8 Mill View Health Consultation Millville2Fina12.doc Florida DOH found that accidentally ingesting contaminated soil or inhaling contaminated dust with the highest concentration of Arochlor-126 would not likely result in an apparent increased cancer risk. The dose Florida DOH calculated for daily, long-term exposure to the highest measured level. of Arochlor-126 is about 11, times less than the lowest Cancer Effect Level (a daily dose) found in long-term rat studies (ATSDR 2b). To minimize exposure to soil contaminants, ATSDR often has recommended residents not garden in soils having PCBs greater than 1 parts per million (ppm-the same as milligrams per kilogram). In soils having between 1 and 1 ppm PCBs, ATSDR has recommended that residents use good gardening practices (see below),((john Wheeler, ATSDR Environmental Health Scientist, personal communication, 22, fa;r an example see Appendix A).. In the Mill View western fill area DEP did not find any surface soil with PCBs measuring more than 1 ppm. The two samples with PCBs between 1 and 1 ppm were measured in fill samples deeper than 2 feet below the land surface. For soils with less than 1 ppm PCBs, ATSDR recommends no special gardening practices but notes that good gardening practices are still recommended. Good Gardening Practices:./ Add clean compost or soil to your garden..i Be sure phosphate and ph levels do not fall below recommended values. Your county extension office can help evaluate your soil../ Avoid dust. You can do this by using mulches and not gardening in dry soil on windy days..r Don't eat and drink while in the garden..r Limit intake of homegrown root crops, especially carrots. Root crops, in addition to dirt adhering to them, could take up PCBs under certain conditions. Crops that form -above the ground are much less likely to contain PCBs. A layer of cells in the roots stop PCBs from being transported into the rest of the plant. Residents can avoid any chemicals in the fill by growing root vegetables in raised beds containing only clean topsoil (not paper mill waste fill)..r Wash leafy vegetables that grow close to the ground (such as lettuce) because contaminated soil can adhere to the large surface areas of such plants. Adding a little vinegar to the wash water will help remove dirt and contamination. When coming in the house from working in the garden:.t Remove shoes before entering the house..t Wash your hands. tf Wash dirty clothing.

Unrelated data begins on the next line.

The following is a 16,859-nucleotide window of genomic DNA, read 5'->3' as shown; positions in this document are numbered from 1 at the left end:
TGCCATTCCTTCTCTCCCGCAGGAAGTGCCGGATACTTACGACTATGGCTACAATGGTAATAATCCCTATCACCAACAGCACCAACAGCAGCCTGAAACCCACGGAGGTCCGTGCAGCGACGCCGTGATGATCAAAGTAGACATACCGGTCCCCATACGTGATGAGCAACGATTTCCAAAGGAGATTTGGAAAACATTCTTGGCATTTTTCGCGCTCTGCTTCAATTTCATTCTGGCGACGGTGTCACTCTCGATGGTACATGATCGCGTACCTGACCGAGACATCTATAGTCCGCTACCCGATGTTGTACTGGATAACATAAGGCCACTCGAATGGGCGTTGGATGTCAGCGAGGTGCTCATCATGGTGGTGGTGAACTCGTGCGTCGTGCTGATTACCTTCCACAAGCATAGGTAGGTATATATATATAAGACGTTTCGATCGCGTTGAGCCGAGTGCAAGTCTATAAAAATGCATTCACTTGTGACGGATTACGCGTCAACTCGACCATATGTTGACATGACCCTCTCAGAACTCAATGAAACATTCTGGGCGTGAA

9 Mill View Health Consultation Millville2Final2.doc Since Florida DOH cannot e out PCBs in surface soil at levels that should be avoided in gardening exposures, we_reco end residents follow these practices as prudent public health policy. Use of good gardenin practices will reduce the chances of coming into contact with contaminated soil while still lowing individuals the enjoyment and convenience of homegrown fruits and vegetables. Surface Water and Groundater No one in the Mill View Subvision West or East is using either surface water or groundwater as drinking water. These subdfvisions are supplied with municipal water from city wells. Florida DEP found relatively.ttle groundwater contamination. The surface water and many groundwater samples, howev, contained iron, a naturally occurring metal. Iron can give water a strong taste and a rusty color. ne irrigation well contained lead above the drinking water standard. The lead in water fr m this well, however, could be from leaded solder in plumbing rather than in groundwater. Le d in water from this irrigation well is unlikely to accumulate to levels in plants that would cau e illness if the plants were eaten. Three monitoring wells contai ed sodium at levels greater than the drinking water standard. Sodium hydroxide was used i the chemical wood-pulping process at the mill and could be responsible for the basic (high ph levels found in some wells. Florida DEP found very low levels of dioxins and furans in one groundwater sample. The laboratory blank, however, also contained dioxins and furans, ndicating laboratory contamination. Regardless of the source of dioxins and furans, residents i the Mill View Subdivision West or East are not using either surface water or groundwater drinking water. Children's Health Considertions ATSDR and Florida DOH rec gnize that in communities faced with the contamination of their environment, the unique vuine bilities of infants and children demand special attention. Children are at a greaterisk an are adults for certain kinds of exposure to hazardous substances emitted from waste sites. Because they play outdoors and because they often carry f,ood into contaminated areas, hildren are more likely to be exposed to contaminants in the environment. Most children ar shorter than adults. This means they breathe dust, soil, and heavy vapors closer to the ground. T ey are also smaller in stature than adults, resulting in higher doses of chemical exposure per body weight. And if toxic exposures occur during critical growth stages, the developing body sy tems of children can sustain permanent damage. Probably most important, however, is that chi dren depend on adults for risk identification and risk management, housing, and acc ss to medical care. Thus adults should be aware of public health risks in their community so the can guide their children accordingly. In recognition of these concem, ATSDR has developed screening values for the chemicals calculated specifically for chil en's exposures. The concentrations of chemicals measured in the soil in the Mill View Subdivisi n are unlikely to cause illness in children (ATSDR 2c).